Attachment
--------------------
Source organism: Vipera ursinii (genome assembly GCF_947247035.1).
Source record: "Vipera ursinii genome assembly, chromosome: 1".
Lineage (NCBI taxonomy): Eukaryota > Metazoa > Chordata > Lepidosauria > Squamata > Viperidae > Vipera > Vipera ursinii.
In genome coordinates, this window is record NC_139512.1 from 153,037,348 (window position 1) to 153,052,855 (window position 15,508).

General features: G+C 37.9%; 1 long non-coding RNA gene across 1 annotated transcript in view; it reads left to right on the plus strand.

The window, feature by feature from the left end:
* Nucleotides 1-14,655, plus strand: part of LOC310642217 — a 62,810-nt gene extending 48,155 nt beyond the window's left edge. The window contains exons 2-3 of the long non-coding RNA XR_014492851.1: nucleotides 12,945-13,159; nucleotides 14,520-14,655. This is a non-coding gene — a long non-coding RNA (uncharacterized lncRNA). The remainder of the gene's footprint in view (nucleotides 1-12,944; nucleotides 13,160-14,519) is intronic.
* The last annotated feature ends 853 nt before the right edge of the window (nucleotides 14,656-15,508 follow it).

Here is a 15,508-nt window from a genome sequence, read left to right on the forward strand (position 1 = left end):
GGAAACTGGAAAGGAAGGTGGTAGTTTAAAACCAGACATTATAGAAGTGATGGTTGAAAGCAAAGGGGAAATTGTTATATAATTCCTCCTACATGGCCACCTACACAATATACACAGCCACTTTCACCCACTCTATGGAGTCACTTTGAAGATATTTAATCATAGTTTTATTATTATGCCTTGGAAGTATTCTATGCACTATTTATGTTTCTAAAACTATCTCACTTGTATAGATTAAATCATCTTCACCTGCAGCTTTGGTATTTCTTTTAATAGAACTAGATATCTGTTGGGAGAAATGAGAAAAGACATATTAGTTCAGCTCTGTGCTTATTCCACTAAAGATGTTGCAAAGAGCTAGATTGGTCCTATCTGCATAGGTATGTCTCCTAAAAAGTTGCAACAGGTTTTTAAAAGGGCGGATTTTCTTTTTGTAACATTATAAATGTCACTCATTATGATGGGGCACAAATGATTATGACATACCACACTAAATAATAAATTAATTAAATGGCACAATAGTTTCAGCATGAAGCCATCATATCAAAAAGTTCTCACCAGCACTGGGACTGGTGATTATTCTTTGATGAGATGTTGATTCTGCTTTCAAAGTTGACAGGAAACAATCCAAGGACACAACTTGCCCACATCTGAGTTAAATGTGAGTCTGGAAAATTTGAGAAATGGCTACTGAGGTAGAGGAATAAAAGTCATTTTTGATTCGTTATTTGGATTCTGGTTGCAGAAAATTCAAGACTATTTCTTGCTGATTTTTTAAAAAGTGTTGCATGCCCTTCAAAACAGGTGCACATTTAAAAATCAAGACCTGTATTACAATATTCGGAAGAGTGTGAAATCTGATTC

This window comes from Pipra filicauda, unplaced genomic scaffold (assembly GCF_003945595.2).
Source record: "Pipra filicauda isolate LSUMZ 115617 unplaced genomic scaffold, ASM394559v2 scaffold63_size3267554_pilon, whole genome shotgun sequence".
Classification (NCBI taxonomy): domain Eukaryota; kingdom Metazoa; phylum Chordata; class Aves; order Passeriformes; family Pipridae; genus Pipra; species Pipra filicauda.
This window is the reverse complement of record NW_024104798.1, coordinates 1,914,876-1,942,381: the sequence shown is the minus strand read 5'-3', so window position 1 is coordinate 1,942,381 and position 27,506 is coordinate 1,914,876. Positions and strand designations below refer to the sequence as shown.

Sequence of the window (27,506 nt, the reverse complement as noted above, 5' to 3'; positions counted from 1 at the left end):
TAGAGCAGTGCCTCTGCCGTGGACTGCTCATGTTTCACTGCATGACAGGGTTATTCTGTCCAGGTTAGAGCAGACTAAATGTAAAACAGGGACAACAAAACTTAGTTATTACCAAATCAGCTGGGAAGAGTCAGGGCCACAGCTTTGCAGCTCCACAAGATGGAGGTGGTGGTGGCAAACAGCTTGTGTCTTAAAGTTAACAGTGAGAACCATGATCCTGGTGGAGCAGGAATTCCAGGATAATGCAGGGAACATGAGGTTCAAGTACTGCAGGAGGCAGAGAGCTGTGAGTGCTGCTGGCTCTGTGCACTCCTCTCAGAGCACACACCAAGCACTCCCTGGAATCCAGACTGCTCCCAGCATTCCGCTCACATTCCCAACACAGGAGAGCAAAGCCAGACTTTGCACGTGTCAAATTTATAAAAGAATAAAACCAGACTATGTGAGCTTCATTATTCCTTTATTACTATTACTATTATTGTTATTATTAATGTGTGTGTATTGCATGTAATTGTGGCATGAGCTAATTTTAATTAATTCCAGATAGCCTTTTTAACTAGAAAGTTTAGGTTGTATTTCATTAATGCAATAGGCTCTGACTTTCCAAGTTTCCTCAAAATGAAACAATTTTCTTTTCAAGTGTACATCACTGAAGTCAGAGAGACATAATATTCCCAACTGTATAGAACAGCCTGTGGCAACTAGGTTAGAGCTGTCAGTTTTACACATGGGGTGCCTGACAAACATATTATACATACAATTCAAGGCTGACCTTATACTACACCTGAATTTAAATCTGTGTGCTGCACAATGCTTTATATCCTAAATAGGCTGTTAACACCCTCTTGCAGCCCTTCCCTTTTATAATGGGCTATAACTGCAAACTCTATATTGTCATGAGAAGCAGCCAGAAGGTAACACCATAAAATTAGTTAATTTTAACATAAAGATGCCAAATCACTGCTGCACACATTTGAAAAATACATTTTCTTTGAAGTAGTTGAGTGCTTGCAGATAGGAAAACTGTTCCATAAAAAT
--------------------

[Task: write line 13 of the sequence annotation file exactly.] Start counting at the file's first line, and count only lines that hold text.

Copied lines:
Classification (NCBI taxonomy): domain Eukaryota; kingdom Metazoa; phylum Chordata; class Aves; order Passeriformes; family Pipridae; genus Pipra; species Pipra filicauda.